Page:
Land Rover restora­tion a labour of love

The Leader (Nelson) - - FRONT PAGE - SA­MAN­THA GEE

It’s been a work­horse for a build­ing com­pany, helped to res­cue stranded dol­phins and in ‘‘re­tire­ment’’ has taken chil­dren and their soft toys on sa­fari.

It sat un­used in a shed for years, but now al­most six decades af­ter it be­came part of the Neal fam­ily busi­ness, their trusty Land Rover has been re­stored to its for­mer glory.

Kerry Neal said his fa­ther, Max Neal, bought the 1961 se­ries II Land Rover when it was six months old for £1300. It be­came a work ve­hi­cle for Neal’s Build­ing Ser­vices, to help them ac­cess steep and dif­fi­cult build­ing sites around the re­gion.

‘‘It was pretty unique in those days, there were very few Land Rovers around,’’ Kerry said.

‘‘Per­haps the big plus was the abil­ity to get into risky spots with­out the fear of get­ting stuck.’’

Kerry said he took the Land Rover tow­ing a trailer to build­ing sites from the Wairau Val­ley, out to St Ar­naud, north to Takaka and even D’Urville Is­land.

‘‘There would be no Land Rover that’s had a more in­ter­est­ing life around here than this one.’’

With a hose reel hang­ing from the tail­gate and sev­eral 44 gal­lon drums stacked on the back, the Land Rover was used to spray gorse on the hills in Atawhai.

A six-me­tre boom was of­ten con­nected to the ve­hi­cle which al­lowed con­crete to be poured from a height. There was noth­ing else like it when it came to back­ing a trailer in dif­fi­cult coun­try, he said.

Then in 1972, it be­came a fam­ily wagon and was driven by Kerry’s wife Pam.

When ma­jor earth­works hap­pened around the cou­ple’s Atawhai home, Pam used the Land Rover to take the cou­ple’s three kids to the bus stop.

‘‘The sto­ries I could tell about get­ting stuck in the mud, tak­ing chil­dren to the bus stop in my nightie and dress­ing gown, slosh­ing through the mud,’’ Pam said.

Years later, the kids learnt to drive in it, prac­tic­ing their skills up and down the Boul­der Bank.

Kerry said it as­sisted with many Ro­tary projects around the re­gion, in­clud­ing the con­struc­tion of the Mara­hau Out­door Ed­u­ca­tion Cen­tre.

It had helped to res­cue sev­eral stranded dol­phins at Atawhai and towed horse floats to nu­mer­ous events.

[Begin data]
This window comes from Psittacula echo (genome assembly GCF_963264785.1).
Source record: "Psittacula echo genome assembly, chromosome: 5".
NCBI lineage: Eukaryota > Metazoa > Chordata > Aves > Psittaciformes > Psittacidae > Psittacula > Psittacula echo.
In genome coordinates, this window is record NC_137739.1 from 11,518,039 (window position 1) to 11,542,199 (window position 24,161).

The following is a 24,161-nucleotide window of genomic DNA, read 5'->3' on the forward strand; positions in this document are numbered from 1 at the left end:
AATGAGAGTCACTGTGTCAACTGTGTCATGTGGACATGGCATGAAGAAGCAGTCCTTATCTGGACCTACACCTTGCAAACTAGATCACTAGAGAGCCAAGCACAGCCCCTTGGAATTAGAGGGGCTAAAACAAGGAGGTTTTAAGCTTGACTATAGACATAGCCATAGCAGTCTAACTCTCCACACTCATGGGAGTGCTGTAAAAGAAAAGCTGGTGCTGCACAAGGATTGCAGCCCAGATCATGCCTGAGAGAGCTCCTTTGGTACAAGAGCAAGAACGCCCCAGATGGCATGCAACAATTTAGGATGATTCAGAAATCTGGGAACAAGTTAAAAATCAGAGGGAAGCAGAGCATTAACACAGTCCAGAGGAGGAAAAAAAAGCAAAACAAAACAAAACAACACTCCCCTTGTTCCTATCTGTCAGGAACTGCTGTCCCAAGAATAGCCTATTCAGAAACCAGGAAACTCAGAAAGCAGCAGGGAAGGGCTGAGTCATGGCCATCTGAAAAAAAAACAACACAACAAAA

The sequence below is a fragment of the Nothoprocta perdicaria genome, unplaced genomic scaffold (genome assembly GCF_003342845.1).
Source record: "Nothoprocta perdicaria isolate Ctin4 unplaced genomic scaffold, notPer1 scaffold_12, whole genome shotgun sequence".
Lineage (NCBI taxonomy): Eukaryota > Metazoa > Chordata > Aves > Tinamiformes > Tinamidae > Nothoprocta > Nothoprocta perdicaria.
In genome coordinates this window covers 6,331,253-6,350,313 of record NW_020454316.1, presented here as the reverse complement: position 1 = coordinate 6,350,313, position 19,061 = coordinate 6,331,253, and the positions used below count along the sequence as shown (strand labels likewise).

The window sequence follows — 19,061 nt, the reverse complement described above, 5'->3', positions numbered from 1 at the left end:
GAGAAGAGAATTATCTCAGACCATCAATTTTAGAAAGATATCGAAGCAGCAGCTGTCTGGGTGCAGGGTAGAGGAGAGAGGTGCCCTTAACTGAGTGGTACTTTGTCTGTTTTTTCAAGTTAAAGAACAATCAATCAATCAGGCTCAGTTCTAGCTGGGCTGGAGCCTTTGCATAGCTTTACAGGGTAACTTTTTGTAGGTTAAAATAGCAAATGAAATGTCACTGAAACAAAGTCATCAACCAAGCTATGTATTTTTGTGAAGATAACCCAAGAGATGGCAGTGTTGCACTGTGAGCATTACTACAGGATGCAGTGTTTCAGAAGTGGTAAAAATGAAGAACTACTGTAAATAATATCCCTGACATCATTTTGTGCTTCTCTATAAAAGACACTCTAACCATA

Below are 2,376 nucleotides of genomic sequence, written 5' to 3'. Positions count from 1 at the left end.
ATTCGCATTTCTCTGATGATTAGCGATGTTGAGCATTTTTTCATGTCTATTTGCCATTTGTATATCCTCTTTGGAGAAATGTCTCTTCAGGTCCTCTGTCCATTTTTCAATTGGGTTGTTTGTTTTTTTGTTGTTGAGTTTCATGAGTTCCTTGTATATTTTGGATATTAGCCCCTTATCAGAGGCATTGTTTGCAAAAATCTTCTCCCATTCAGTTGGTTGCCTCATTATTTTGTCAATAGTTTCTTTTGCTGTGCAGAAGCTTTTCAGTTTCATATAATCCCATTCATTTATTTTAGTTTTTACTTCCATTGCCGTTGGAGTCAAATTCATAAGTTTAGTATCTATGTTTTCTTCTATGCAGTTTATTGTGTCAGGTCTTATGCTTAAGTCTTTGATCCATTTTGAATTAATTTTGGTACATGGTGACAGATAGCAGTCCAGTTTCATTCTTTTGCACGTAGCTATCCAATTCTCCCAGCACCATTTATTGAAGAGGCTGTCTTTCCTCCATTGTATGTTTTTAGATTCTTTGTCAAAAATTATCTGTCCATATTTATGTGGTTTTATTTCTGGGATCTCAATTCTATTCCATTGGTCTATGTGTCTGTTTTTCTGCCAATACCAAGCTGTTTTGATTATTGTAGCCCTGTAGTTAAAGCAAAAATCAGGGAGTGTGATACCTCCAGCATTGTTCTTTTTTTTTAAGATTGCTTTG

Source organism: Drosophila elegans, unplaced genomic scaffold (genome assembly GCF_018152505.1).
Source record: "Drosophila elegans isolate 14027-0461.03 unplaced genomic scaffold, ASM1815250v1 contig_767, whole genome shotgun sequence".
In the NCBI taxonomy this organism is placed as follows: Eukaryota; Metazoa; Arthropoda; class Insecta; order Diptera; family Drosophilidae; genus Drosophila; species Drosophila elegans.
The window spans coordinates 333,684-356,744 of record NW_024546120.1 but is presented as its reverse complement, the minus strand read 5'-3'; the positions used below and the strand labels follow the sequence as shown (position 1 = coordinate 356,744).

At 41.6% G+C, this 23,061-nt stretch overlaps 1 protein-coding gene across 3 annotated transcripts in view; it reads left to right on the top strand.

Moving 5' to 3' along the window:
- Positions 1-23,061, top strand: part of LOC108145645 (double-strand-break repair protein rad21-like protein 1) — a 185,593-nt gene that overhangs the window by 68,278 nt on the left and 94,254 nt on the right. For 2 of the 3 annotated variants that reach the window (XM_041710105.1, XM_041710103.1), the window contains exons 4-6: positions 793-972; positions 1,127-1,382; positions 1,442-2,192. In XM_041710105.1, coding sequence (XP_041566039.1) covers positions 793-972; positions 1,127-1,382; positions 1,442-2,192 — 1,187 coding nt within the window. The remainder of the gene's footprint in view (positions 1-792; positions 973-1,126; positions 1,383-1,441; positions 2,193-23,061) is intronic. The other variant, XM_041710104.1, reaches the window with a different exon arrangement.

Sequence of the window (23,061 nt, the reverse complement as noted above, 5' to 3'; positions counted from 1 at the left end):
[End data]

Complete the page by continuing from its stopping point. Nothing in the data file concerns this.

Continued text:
The Neals even took it on a car­a­van­ning trip to the North Is­land.

‘‘We did a lot as a fam­ily we could never have done with­out it,’’ Pam said.

The Land Rover was re­tired in the early 80s, but even then, parked up in the shed, Kerry and Pam’s grand­kids would pre­tend to go on sa­fari in it.

‘‘They would sit in it for ages with all their ele­phants and li­ons around them,’’ Pam said.

Ahead of Kerry’s 80th birth­day, the cou­ple’s son War­wick Neal took on the chal­lenge of restor­ing the beloved fam­ily truck. It took about a year and was com­plete in time for Kerry’s sur­prise party at Trail­ways, where it was parked up out­side on a trailer.

‘‘For once in his life he was speech­less,’’ Pam said of the sur­prise.

War­wick had re­stored the Land Rover in Christchurch, sourc­ing parts from all over the world.

‘‘Our son has an ob­vi­ous me­chan­i­cal bent, it was com­pletely stripped down to every last nut and bolt,’’ Kerry said.

At one point, War­wick sent through a pic­ture of the floor of his garage cov­ered with ve­hi­cle parts.

‘‘The poor old girl was com­pletely denuded,’’ Pam said.

He said he was go­ing to put all the parts in a bucket, throw it in the air and hope it came back down as a Fer­rari.

‘‘That re­ally of­fended me,’’ Kerry said. ‘‘Who the heck would want a Fer­rari over a Land Rover?’’

But there was one more thing needed to com­plete the restora­tion.

‘‘Please, if any­one can find a tail­gate, we need one,’’ Kerry said.

BRADEN FASTIER / STUFF

Kerry Neal in the 1961 Land Rover that was com­pletely stripped and re­assem­bled with parts sourced from around the world.

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